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"Thornstuckhog" by Kyuin Shim


In ‘A Farewell To Arms’ Ernest Hemingway wrote that ‘the world breaks everyone and afterward many are strong at the broken places’. Perhaps it is part of the human condition that none of us can escape the act of living quite unscathed and that at various moments in our existence we feel or are made to feel that we have to fix ourselves. This beautiful work by Korean digital artist and sculptor Kyuin Shim perfectly captures that part of our collective psyche to me. Kyuin’s 3D works show us surreal body alterations that can be both surprisingly tender and as in this case, profoundly emotional. The work, titled Thornstuckhog, had an immediate impact on me when I first saw it, one that lasted up until this moment where I can share it with you now. We see an androgynous human figure, who like a symbolic hedgehog, wears a layer of yellow handled screwdrivers pinned into its skin. For me this instantly linked to the idea we have or that gets pushed on us at times that there is something wrong with us, that we are essentially broken and need fixing.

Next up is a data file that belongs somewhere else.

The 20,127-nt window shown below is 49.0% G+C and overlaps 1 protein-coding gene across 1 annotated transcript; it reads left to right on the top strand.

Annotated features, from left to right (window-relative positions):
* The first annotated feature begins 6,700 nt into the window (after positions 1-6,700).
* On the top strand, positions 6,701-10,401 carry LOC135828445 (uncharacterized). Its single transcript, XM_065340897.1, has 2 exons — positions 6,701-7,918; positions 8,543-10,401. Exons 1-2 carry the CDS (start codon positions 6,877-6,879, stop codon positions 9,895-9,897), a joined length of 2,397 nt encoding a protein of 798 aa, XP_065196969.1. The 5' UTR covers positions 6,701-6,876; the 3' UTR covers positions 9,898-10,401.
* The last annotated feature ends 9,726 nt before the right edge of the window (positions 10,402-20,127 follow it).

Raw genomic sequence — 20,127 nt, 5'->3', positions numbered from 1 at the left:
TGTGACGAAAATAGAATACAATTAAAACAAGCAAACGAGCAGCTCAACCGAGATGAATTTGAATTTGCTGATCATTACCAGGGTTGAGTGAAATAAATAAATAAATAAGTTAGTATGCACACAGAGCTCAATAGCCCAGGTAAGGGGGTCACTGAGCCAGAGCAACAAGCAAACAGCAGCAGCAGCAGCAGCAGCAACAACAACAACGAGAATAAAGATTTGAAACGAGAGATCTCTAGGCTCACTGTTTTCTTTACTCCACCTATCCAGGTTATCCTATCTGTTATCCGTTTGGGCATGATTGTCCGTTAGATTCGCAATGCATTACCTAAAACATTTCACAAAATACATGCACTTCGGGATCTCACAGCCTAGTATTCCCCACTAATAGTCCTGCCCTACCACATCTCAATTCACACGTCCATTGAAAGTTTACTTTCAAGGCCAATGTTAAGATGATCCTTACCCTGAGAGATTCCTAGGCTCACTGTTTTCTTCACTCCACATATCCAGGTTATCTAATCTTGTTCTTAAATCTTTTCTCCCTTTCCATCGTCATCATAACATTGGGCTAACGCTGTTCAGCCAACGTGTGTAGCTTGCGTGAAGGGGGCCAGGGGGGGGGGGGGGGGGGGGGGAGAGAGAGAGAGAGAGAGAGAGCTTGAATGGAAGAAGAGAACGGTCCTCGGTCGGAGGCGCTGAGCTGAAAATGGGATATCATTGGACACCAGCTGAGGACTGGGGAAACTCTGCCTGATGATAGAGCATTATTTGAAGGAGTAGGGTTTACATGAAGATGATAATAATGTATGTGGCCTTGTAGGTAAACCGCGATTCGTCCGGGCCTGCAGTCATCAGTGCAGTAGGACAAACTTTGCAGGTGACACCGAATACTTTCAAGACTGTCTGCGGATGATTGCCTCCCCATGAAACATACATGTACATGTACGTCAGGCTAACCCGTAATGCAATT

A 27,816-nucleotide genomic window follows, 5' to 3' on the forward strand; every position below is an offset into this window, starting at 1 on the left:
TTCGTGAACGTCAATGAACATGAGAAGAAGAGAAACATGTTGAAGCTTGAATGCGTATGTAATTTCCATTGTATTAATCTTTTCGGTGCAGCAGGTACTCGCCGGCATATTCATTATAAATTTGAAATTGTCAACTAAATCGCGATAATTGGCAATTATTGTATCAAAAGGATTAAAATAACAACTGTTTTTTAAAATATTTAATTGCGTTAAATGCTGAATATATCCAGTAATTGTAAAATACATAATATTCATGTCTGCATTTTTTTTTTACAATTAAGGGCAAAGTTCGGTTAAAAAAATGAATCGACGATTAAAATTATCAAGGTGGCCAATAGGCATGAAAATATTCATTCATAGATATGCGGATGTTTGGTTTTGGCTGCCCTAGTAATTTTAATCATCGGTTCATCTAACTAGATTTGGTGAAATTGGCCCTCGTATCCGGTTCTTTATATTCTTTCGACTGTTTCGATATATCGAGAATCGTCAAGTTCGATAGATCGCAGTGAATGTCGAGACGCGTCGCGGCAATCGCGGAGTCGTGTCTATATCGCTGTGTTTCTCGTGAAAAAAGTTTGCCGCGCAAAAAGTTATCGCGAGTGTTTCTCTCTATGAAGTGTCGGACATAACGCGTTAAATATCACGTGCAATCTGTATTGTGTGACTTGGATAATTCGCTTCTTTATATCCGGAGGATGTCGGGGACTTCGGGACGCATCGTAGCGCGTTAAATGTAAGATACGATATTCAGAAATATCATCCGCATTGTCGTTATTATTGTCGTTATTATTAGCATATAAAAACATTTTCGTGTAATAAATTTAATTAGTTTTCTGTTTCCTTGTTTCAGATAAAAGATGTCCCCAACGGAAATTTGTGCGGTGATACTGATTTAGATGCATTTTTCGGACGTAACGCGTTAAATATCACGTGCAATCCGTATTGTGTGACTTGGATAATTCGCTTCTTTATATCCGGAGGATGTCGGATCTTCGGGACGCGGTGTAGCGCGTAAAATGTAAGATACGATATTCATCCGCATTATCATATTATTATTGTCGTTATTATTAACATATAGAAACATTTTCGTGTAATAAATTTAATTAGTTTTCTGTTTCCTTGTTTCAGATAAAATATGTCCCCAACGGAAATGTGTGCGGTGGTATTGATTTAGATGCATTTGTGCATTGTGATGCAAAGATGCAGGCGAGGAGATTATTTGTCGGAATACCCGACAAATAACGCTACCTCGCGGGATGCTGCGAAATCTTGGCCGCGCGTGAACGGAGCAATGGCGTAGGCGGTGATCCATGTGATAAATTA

It also shows how much these feelings of inadequacy can weigh us down, to the point where we feel, perhaps like the shown character, that we’ve tried everything to fix our brokenness, but are finding that nothing works. There is an industry out there of self-help gurus that may or may not offer us solutions, but that economy (and many others) also need our insecurity and profit from sustaining it. This is of course a personal interpretation of this work and perhaps you see something very different in it, but that’s the beauty of a poetic and conceptual work like this. I always applaud artists who dare tackle the still too often taboo subject of mental health and create something truly beautiful as a result. I urge you to discover some of Kyuin’s other pieces as well, which combine a dreamlike sensibility with 3D experimentation. And yes, perhaps we all have things we would like to or need to ‘fix’, but let us, above all, be careful not to lose the person we really are in the process.


"Thornstuckhog" by Kyuin Shim

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